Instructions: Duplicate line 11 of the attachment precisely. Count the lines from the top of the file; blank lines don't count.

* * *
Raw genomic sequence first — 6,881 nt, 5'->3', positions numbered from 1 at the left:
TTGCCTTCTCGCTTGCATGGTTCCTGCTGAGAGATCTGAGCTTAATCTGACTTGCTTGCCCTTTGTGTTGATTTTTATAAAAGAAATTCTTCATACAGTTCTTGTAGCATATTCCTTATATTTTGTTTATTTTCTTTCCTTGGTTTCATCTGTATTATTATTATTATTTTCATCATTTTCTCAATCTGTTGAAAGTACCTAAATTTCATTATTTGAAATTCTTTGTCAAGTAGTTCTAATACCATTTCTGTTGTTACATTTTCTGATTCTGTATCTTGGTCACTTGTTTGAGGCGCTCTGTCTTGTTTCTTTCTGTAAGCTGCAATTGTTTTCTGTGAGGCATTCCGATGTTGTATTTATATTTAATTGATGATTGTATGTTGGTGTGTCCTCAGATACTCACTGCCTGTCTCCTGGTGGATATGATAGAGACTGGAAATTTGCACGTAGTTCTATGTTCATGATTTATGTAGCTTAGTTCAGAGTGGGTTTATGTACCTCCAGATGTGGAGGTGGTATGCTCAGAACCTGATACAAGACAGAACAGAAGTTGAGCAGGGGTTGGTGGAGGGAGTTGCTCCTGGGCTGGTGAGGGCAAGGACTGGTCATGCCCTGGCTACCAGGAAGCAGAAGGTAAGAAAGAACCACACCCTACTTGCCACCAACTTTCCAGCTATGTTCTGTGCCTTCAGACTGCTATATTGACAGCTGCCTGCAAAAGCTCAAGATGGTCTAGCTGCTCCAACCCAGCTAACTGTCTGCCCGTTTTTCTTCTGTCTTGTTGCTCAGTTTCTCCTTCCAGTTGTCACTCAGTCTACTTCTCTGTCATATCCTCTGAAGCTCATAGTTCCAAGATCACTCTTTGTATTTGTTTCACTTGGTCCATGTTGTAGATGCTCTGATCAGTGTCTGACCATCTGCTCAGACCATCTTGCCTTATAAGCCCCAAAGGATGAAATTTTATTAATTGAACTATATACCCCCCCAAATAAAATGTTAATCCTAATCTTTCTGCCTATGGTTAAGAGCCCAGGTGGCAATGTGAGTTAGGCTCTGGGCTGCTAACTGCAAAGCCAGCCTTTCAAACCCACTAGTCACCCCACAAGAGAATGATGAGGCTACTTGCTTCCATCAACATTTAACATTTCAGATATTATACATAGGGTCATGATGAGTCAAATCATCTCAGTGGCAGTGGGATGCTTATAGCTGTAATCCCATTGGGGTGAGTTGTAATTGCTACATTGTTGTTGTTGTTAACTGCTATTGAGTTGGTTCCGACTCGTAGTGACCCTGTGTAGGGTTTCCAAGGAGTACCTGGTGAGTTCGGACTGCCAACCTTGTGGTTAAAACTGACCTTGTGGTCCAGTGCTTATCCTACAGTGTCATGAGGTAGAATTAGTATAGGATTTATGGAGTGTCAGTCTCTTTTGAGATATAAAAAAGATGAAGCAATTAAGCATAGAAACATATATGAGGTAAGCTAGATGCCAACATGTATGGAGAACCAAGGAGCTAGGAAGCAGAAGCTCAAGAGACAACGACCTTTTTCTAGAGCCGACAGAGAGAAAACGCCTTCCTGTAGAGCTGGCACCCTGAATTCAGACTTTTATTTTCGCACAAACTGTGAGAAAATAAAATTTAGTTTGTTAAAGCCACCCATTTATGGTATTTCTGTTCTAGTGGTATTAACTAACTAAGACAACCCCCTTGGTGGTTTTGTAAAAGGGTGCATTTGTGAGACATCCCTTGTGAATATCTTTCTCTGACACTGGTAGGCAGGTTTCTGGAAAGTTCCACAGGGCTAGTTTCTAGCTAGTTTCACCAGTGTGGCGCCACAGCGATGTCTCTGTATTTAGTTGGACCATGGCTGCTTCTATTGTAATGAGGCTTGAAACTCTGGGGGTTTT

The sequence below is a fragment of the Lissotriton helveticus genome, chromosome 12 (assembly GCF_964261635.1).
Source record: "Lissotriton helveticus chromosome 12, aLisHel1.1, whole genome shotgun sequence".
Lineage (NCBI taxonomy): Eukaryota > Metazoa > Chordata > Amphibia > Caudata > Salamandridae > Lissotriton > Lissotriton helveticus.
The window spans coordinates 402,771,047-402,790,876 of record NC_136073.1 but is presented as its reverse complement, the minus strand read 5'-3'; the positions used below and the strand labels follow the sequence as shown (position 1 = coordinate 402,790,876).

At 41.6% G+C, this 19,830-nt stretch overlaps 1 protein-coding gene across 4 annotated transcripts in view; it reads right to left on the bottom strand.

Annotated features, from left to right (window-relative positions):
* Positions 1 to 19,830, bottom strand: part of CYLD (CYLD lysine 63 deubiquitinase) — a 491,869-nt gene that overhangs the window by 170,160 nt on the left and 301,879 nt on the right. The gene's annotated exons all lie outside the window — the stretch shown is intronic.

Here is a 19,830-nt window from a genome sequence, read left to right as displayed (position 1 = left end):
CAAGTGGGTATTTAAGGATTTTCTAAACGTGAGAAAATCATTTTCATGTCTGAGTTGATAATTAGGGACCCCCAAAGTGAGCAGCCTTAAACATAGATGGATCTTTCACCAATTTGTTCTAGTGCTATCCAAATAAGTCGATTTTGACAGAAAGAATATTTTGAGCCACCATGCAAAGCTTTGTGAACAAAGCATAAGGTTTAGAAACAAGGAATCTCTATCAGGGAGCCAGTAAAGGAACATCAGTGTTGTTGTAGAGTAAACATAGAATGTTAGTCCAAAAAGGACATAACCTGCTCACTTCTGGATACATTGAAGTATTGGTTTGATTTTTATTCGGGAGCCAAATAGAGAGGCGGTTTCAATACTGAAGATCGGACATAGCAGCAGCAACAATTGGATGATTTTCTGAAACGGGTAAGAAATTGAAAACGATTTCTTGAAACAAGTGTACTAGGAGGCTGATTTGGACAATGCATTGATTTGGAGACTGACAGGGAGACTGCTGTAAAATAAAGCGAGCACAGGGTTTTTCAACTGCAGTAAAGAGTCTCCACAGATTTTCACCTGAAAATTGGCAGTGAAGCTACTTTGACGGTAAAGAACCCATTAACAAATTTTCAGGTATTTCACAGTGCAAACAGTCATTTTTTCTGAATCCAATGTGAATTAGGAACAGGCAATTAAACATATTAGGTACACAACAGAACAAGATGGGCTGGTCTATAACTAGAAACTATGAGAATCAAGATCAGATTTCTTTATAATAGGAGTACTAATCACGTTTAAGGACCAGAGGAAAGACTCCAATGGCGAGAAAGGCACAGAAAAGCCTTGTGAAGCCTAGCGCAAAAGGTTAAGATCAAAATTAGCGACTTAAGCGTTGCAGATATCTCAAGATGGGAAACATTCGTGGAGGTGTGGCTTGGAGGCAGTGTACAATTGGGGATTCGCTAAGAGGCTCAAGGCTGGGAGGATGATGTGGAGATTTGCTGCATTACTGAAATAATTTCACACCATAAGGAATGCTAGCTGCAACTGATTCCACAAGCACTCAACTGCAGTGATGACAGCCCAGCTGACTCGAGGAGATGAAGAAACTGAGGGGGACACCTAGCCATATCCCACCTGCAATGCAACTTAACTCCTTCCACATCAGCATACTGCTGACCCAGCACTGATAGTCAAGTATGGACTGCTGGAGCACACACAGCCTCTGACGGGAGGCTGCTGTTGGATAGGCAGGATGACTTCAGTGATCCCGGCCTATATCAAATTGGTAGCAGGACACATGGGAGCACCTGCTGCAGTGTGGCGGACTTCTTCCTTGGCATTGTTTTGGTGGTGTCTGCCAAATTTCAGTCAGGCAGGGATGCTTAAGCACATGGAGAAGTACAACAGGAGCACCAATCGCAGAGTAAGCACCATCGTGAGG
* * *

CAAGTGGGTATTTAAGGATTTTCTAAACGTGAGAAAATCATTTTCATGTCTGAGTTGATAATTAGGGACCCCCAAAGTGAGCAGCCTTAAACATAGATGGATCTTTCACCAATTTGTTCTAGTGCTATCCAAATAAGTCGATTTTGACAGAAAGAATATTTTGAGCCACCATGCAAAGCTTTGTGAACAAAGCATAAGGTTTAGAAACAAGGAATCTCTATCAGGGAGCCAGTAAAGGAACATCAGTGTTGTTGTAGAGTAAACATAGAATGTTAGTCCAAAAAGGACATAACCTGCTCACTTCTGGATACATTGAAGTATTGGTTTGATTTTTATTCGGGAGCCAAATAGAGAGGCGGTTTCAATACTGAAGATCGGACATAGCAGCAGCAACAATTGGATGATTTTCTGAAACGGGTAAGAAATTGAAAACGATTTCTTGAAACAAGTGTACTAGGAGGCTGATTTGGACAATGCATTGATTTGGAGACTGACAGGGAGACTGCTGTAAAATAAAGCGAGCACAGGGTTTTTCAACTGCAGTAAAGAGTCTCCACAGATTTTCACCTGAAAATTGGCAGTGAAGCTACTTTGACGGTAAAGAACCCATTAACAAATTTTCAGGTATTTCACAGTGCAAACAGTCATTTTTTCTGAATCCAATGTGAATTAGGAACAGGCAATTAAACATATTAGGTACACAACAGAACAAGATGGGCTGGTCTATAACTAGAAACTATGAGAATCAAGATCAGATTTCTTTATAATAGGAGTACTAATCACGTTTAAGGACCAGAGGAAAGACTCCAATGGCGAGAAAGGCACAGAAAAGCCTTGTGAAGCCTAGCGCAAAAGGTTAAGATCAAAATTAGCGACTTAAGCGTTGCAGATATCTCAAGATGGGAAACATTCGTGGAGGTGTGGCTTGGAGGCAGTGTACAATTGGGGATTCGCTAAGAGGCTCAAGGCTGGGAGGATGATGTGGAGATTTGCTGCATTACTGAAATAATTTCACACCATAAGGAATGCTAGCTGCAACTGATTCCACAAGCACTCAACTGCAGTGATGACAGCCCAGCTGACTCGAGGAGATGAAGAAACTGAGGGGGACACCTAGCCATATCCCACCTGCAATGCAACTTAACTCCTTCCACATCAGCATACTGCTGACCCAGCACTGATAGTCAAGTATGGACTGCTGGAGCACACACAGCCTCTGACGGGAGGCTGCTGTTGGATAGGCAGGATGACTTCAGTGATCCCGGCCTATATCAAATTGGTAGCAGGACACATGGGAGCACCTGCTGCAGTGTGGCGGACTTCTTCCTTGGCATTGTTTTGGTGGTGTCTGCCAAATTTCAGTCAGGCAGGGATGCTTAAGCACATGGAGAAGTACAACAGGAGCACCAATCGCAGAGTAAGCACCATCGTGAGG